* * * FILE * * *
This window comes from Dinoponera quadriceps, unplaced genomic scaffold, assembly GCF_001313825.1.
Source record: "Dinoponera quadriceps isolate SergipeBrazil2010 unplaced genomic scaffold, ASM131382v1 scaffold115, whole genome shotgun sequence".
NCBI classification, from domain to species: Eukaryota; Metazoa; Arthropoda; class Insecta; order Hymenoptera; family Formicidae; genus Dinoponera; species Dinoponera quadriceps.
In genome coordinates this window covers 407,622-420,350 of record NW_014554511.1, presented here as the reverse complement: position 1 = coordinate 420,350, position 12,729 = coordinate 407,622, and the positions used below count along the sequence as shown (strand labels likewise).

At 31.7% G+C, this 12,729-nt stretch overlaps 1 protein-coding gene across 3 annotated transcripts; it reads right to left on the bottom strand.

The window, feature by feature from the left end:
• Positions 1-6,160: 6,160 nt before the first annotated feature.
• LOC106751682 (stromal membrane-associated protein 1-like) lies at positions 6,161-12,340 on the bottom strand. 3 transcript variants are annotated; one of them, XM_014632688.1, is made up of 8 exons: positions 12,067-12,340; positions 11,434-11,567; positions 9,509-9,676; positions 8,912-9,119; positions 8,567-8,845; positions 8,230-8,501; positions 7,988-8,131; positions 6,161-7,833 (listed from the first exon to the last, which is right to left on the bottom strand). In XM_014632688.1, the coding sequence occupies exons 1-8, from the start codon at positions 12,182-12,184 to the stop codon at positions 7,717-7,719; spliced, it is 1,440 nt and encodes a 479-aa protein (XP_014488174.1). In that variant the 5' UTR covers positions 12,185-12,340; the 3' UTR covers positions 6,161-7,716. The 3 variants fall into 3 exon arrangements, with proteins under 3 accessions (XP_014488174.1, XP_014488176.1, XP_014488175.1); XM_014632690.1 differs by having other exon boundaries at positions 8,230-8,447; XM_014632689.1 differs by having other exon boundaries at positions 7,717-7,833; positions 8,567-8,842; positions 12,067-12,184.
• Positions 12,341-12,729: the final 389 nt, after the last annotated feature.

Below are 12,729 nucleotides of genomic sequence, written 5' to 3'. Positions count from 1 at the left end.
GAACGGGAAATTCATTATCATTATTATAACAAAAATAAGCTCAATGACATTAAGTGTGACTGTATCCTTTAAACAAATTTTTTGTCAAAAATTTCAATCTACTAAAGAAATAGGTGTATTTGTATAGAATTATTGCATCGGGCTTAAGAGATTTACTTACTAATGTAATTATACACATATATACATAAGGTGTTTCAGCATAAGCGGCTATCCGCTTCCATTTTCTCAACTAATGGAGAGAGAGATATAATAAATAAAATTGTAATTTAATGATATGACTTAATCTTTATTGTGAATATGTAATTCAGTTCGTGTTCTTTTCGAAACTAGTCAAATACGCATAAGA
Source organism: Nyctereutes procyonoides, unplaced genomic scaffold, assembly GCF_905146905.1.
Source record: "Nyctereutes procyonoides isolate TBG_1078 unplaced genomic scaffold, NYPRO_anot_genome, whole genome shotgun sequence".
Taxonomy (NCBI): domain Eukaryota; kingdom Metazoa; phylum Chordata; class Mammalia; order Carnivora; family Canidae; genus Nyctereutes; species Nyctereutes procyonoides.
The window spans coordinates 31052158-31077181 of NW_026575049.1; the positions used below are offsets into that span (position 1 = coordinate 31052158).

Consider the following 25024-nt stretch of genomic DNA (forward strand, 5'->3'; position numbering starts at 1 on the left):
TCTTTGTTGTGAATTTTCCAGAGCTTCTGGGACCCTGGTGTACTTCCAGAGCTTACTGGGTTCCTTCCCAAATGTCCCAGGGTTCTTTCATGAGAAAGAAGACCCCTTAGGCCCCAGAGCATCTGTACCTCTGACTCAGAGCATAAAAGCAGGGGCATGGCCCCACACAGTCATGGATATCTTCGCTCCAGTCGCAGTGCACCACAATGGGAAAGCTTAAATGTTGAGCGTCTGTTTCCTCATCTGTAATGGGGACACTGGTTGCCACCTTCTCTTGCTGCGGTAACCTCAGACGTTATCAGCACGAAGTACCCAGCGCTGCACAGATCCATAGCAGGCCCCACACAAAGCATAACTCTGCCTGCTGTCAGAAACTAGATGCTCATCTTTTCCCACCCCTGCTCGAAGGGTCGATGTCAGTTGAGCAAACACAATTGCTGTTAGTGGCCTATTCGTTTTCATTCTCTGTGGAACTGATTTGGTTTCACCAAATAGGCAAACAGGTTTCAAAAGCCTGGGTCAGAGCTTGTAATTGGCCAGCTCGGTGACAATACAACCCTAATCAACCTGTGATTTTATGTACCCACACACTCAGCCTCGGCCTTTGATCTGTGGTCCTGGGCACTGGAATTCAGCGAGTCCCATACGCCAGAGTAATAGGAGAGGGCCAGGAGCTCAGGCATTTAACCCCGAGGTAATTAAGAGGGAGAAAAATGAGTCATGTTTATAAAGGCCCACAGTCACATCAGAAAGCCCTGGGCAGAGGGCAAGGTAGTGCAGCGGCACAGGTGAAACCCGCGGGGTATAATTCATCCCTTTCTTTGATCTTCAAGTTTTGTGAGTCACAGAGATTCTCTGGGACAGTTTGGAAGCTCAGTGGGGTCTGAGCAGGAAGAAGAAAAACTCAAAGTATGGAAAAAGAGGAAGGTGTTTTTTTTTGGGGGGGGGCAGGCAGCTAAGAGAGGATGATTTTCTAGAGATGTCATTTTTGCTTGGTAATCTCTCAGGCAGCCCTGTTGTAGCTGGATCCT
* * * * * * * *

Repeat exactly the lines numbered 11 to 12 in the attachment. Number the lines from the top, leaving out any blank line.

GAACGGGAAATTCATTATCATTATTATAACAAAAATAAGCTCAATGACATTAAGTGTGACTGTATCCTTTAAACAAATTTTTTGTCAAAAATTTCAATCTACTAAAGAAATAGGTGTATTTGTATAGAATTATTGCATCGGGCTTAAGAGATTTACTTACTAATGTAATTATACACATATATACATAAGGTGTTTCAGCATAAGCGGCTATCCGCTTCCATTTTCTCAACTAATGGAGAGAGAGATATAATAAATAAAATTGTAATTTAATGATATGACTTAATCTTTATTGTGAATATGTAATTCAGTTCGTGTTCTTTTCGAAACTAGTCAAATACGCATAAGA
Source organism: Nyctereutes procyonoides, unplaced genomic scaffold, assembly GCF_905146905.1.